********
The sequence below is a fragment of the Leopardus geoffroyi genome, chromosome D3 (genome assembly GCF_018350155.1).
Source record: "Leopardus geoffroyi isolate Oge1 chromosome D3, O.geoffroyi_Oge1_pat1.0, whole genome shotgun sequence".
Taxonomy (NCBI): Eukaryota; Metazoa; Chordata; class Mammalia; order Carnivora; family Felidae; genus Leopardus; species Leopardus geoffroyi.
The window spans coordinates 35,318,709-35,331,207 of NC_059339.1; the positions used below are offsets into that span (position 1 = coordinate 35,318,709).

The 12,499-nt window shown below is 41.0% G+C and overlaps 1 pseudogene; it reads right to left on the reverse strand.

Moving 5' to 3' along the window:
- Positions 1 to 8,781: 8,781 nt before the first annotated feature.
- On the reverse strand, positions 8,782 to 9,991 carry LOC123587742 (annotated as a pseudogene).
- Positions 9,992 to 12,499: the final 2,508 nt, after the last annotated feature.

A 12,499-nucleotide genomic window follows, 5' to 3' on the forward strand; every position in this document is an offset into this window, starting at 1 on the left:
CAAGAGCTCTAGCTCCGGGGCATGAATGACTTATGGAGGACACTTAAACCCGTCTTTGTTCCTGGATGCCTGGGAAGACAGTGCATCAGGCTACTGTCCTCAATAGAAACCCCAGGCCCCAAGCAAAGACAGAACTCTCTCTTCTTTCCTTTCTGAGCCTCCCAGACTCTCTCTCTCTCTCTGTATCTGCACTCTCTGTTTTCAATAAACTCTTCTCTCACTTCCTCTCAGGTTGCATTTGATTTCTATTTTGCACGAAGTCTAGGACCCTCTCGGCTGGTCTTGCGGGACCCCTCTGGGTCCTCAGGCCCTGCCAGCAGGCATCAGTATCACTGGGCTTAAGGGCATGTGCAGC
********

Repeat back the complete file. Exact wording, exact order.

The sequence below is a fragment of the Leopardus geoffroyi genome, chromosome D3 (genome assembly GCF_018350155.1).
Source record: "Leopardus geoffroyi isolate Oge1 chromosome D3, O.geoffroyi_Oge1_pat1.0, whole genome shotgun sequence".
Taxonomy (NCBI): Eukaryota; Metazoa; Chordata; class Mammalia; order Carnivora; family Felidae; genus Leopardus; species Leopardus geoffroyi.
The window spans coordinates 35,318,709-35,331,207 of NC_059339.1; the positions used below are offsets into that span (position 1 = coordinate 35,318,709).

The 12,499-nt window shown below is 41.0% G+C and overlaps 1 pseudogene; it reads right to left on the reverse strand.

Moving 5' to 3' along the window:
- Positions 1 to 8,781: 8,781 nt before the first annotated feature.
- On the reverse strand, positions 8,782 to 9,991 carry LOC123587742 (annotated as a pseudogene).
- Positions 9,992 to 12,499: the final 2,508 nt, after the last annotated feature.

A 12,499-nucleotide genomic window follows, 5' to 3' on the forward strand; every position in this document is an offset into this window, starting at 1 on the left:
CAAGAGCTCTAGCTCCGGGGCATGAATGACTTATGGAGGACACTTAAACCCGTCTTTGTTCCTGGATGCCTGGGAAGACAGTGCATCAGGCTACTGTCCTCAATAGAAACCCCAGGCCCCAAGCAAAGACAGAACTCTCTCTTCTTTCCTTTCTGAGCCTCCCAGACTCTCTCTCTCTCTCTGTATCTGCACTCTCTGTTTTCAATAAACTCTTCTCTCACTTCCTCTCAGGTTGCATTTGATTTCTATTTTGCACGAAGTCTAGGACCCTCTCGGCTGGTCTTGCGGGACCCCTCTGGGTCCTCAGGCCCTGCCAGCAGGCATCAGTATCACTGGGCTTAAGGGCATGTGCAGC